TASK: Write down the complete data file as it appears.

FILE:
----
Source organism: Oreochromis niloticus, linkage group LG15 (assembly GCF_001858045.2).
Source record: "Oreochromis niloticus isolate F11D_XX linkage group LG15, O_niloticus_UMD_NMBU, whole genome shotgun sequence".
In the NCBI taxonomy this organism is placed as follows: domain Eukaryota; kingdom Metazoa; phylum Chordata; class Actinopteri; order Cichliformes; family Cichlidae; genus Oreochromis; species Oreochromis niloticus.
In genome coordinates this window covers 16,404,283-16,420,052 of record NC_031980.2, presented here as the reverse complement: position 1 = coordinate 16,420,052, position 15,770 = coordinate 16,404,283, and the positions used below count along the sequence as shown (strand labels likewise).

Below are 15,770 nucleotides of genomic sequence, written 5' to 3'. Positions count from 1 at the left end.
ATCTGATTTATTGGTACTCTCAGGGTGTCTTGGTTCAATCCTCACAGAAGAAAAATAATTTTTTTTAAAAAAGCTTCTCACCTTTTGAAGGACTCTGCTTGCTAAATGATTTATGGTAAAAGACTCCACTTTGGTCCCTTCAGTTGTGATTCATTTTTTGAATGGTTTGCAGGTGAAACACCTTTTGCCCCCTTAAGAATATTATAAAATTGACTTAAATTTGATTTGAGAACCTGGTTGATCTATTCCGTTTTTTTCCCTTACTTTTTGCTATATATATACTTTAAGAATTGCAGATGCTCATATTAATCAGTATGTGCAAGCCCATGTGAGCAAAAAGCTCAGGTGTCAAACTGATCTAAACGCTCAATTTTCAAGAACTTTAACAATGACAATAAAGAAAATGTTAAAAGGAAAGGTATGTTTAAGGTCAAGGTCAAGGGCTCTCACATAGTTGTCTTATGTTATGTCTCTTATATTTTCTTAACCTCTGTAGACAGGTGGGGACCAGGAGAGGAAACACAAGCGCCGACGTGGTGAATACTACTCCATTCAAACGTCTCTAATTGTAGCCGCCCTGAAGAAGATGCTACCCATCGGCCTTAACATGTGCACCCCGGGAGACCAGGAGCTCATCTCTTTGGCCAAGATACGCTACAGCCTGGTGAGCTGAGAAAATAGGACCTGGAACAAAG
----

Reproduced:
Source organism: Oreochromis niloticus, linkage group LG15 (assembly GCF_001858045.2).
Source record: "Oreochromis niloticus isolate F11D_XX linkage group LG15, O_niloticus_UMD_NMBU, whole genome shotgun sequence".
In the NCBI taxonomy this organism is placed as follows: domain Eukaryota; kingdom Metazoa; phylum Chordata; class Actinopteri; order Cichliformes; family Cichlidae; genus Oreochromis; species Oreochromis niloticus.
In genome coordinates this window covers 16,404,283-16,420,052 of record NC_031980.2, presented here as the reverse complement: position 1 = coordinate 16,420,052, position 15,770 = coordinate 16,404,283, and the positions used below count along the sequence as shown (strand labels likewise).

Below are 15,770 nucleotides of genomic sequence, written 5' to 3'. Positions count from 1 at the left end.
ATCTGATTTATTGGTACTCTCAGGGTGTCTTGGTTCAATCCTCACAGAAGAAAAATAATTTTTTTTAAAAAAGCTTCTCACCTTTTGAAGGACTCTGCTTGCTAAATGATTTATGGTAAAAGACTCCACTTTGGTCCCTTCAGTTGTGATTCATTTTTTGAATGGTTTGCAGGTGAAACACCTTTTGCCCCCTTAAGAATATTATAAAATTGACTTAAATTTGATTTGAGAACCTGGTTGATCTATTCCGTTTTTTTCCCTTACTTTTTGCTATATATATACTTTAAGAATTGCAGATGCTCATATTAATCAGTATGTGCAAGCCCATGTGAGCAAAAAGCTCAGGTGTCAAACTGATCTAAACGCTCAATTTTCAAGAACTTTAACAATGACAATAAAGAAAATGTTAAAAGGAAAGGTATGTTTAAGGTCAAGGTCAAGGGCTCTCACATAGTTGTCTTATGTTATGTCTCTTATATTTTCTTAACCTCTGTAGACAGGTGGGGACCAGGAGAGGAAACACAAGCGCCGACGTGGTGAATACTACTCCATTCAAACGTCTCTAATTGTAGCCGCCCTGAAGAAGATGCTACCCATCGGCCTTAACATGTGCACCCCGGGAGACCAGGAGCTCATCTCTTTGGCCAAGATACGCTACAGCCTGGTGAGCTGAGAAAATAGGACCTGGAACAAAG